LONG BEACH, Calif.—What does it look like to redefine your life?
“I’m not a risk-taker,” Caroline McGibbon, daughter of Canadian church planters, Jason and Kimberley McGibbon, said. “I like to stay in my comfort zone. This is my first conference ever, so I guess that’s a start!”
Redefine was the charge and challenge at the Send Conference—a joint event of the North American Mission Board (NAMB) and the International Mission Board (IMB). The sold-out conference drew attendees from all sorts of backgrounds. Church planters, college students, pastors, missionaries, moms and dads, sons and daughters, California natives, world travelers, road-trippers and frequent flyers came together to redefine their lives for Christ.
Thirty-two speakers shared biblical insights and first-person experiences around the theme, Redefine. They encouraged attendees to discover and decide what needs to be redefined in their lives, so every part of their lives could reflect God’s glory.
Tony Giordano brought 50 members of his church, The Way Family Church in Murrietta, Ca., 80 miles to see Phil Wickham—a Christian singer and songwriter from San Diego, California. Austin Stone Band and Rend Collective also led worship.
“The speakers were great,” Tony Giordano said. “And the music? It was sick!”
Renaissance Baptist Church members Sam Ernst, Eva Arias and Cynthia Lopez—who traveled from Las Vegas, more than 300 miles to attend—wanted to hear how “redefining” their lives allowed them to live on mission.
“Redefine … I thought it meant improving,” said Ernst as he looked at his fellow church members. “I learned that it really means understanding we are not slaves to sin but to God. It’s Him we serve.”
“Yes, what Sam said,” Arias added. “It’s doing something because you know it’s not for you, it’s for your Father—God.”
“And when you do it for Him, it’s not about being ‘right’ but about being righteous in motivation,” Lopez chimed in. “Is this for Him? Then you’ve just taken one thing you did for yourself and redefined it for Him.”
Church planters Steven and Lauren Kimbrell of Grace City Church in Irvine, Ca., redefined their lives when they left their friends and family and moved across the country to plant Grace City Church.
“The biggest redefining moment of our lives was planting our church,” Steven said. “We uprooted from North Carolina to California. God just put Southern California on our hearts, and we chose to obey—to go. We’re five months old now, and it’s been the scariest, best adventure.”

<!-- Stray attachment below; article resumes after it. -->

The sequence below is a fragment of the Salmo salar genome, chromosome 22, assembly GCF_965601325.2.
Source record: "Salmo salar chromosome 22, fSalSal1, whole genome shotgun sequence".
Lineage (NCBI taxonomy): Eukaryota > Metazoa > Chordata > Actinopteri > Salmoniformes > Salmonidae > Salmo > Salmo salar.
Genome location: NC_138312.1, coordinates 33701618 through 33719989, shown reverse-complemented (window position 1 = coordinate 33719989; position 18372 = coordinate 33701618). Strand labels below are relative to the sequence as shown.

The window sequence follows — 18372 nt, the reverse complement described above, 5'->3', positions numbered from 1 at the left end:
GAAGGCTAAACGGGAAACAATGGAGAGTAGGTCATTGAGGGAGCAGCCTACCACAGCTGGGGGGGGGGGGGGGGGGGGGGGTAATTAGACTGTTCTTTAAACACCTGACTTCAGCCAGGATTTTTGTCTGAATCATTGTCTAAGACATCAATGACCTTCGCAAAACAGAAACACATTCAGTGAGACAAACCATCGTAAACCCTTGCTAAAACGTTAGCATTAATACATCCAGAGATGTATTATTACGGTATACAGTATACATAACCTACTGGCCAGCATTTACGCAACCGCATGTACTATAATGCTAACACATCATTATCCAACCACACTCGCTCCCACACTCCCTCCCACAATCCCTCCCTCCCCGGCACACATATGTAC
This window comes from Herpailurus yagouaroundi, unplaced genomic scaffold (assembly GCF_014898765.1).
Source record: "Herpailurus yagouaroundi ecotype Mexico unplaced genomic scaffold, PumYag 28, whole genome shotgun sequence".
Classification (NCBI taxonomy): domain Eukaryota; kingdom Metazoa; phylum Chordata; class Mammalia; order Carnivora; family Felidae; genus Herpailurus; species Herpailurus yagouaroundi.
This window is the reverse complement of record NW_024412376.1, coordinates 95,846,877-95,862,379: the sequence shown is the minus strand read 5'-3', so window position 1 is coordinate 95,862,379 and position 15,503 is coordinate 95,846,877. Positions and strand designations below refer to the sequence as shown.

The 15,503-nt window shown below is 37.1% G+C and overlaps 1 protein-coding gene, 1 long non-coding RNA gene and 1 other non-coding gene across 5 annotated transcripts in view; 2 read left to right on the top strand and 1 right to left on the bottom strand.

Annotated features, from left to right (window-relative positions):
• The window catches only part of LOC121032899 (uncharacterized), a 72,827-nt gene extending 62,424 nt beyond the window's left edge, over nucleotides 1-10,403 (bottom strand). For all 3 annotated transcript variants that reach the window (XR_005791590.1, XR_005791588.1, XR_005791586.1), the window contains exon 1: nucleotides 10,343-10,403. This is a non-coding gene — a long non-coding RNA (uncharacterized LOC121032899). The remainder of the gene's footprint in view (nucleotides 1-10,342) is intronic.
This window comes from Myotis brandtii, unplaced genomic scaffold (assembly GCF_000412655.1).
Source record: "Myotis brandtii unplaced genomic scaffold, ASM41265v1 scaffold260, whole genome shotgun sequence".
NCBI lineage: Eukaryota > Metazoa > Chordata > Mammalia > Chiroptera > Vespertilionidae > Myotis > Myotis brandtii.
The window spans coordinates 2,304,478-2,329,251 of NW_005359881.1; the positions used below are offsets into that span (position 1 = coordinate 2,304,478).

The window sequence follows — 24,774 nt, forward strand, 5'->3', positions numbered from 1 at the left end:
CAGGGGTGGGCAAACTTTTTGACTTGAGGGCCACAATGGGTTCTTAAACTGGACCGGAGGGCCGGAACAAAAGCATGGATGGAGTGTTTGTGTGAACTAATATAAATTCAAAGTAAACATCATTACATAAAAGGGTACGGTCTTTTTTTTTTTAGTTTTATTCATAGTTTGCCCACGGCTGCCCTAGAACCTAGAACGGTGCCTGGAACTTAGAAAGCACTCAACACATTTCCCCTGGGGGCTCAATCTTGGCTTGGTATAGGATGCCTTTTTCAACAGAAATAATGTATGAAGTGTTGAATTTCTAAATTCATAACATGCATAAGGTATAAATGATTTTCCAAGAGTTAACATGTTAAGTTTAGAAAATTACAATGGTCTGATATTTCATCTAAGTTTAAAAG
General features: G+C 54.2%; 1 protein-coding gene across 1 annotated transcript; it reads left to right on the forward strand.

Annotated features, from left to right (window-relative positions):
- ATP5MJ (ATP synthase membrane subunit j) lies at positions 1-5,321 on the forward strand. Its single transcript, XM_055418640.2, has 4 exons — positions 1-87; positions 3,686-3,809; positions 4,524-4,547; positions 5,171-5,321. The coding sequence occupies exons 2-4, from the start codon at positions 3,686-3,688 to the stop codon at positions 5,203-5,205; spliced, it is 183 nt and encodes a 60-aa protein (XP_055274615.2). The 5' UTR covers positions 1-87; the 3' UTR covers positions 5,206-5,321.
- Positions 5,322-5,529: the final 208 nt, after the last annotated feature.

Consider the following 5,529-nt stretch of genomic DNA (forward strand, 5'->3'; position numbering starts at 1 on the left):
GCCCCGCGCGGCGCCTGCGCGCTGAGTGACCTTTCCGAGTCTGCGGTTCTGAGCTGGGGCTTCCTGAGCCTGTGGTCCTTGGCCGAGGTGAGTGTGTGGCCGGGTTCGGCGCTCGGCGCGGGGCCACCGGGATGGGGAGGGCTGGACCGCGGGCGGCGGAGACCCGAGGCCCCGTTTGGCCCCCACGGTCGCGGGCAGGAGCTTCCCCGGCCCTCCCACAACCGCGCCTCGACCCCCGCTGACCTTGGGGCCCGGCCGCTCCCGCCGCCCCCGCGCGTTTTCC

The couple attended the Send Conference to dig deeper into life on mission through breakout sessions addressing tough topics like how to reach Muslims and how to break out of Christian subculture.
NAMB president Kevin Ezell expressed special thanks to pastors who brought groups to the event.
“I am grateful for the pastors who worked so hard to bring people to the Southern California Send Conference. Thanks to their efforts this was the largest SBC event in California in 36 years,” Ezell said. “It was even more incredible to see such a diversity of ethnicity and age. Ultimately, we hope many will hear and respond to God’s call to leave the familiar and serve Him on mission across North America and around the world.”
IMB president David Platt, a mainstage speaker at the event, said his hope is that momentum from the conference will have a long-lasting impace for God’s Kingdom.
“God is opening Southern Baptists’ eyes to the reality that each of us has been sent by Him to proclaim His gospel wherever we live right now and wherever He leads us in the future,” Platt said. “I’m praying that the ripple effects of these two days will reach far and wide as God uses the men and women sent out from this conference to lead people and people groups to Christ in the days ahead. I’m deeply grateful for this coalition of churches we have in the SBC that makes a conference like this possible.”
As the conference came to a close Saturday night, John Bilti, who brought a group to the Send Conference in Nashville, Tn., in 2015, said the group he brought to this year’s Send Conference in California “had a great time.”
Since the 2015 Send Conference, Bilti has taken on more ministry and missional roles at his church and in his life.
“I tell you, it’s been good,” Bilti said. “Our young folks are having the best time. The Send Conference definitely helped mobilize and motivate me to be used for God more in my life, you know? I can’t wait for what’s next.”
The Send Conference comes to the Dallas-area May 19-20 and to Orlando July 25-26. For more information or to register, visit https://sendconference.com
Josie Rabbitt is a writer for the North American Mission Board.
Published February 7, 2017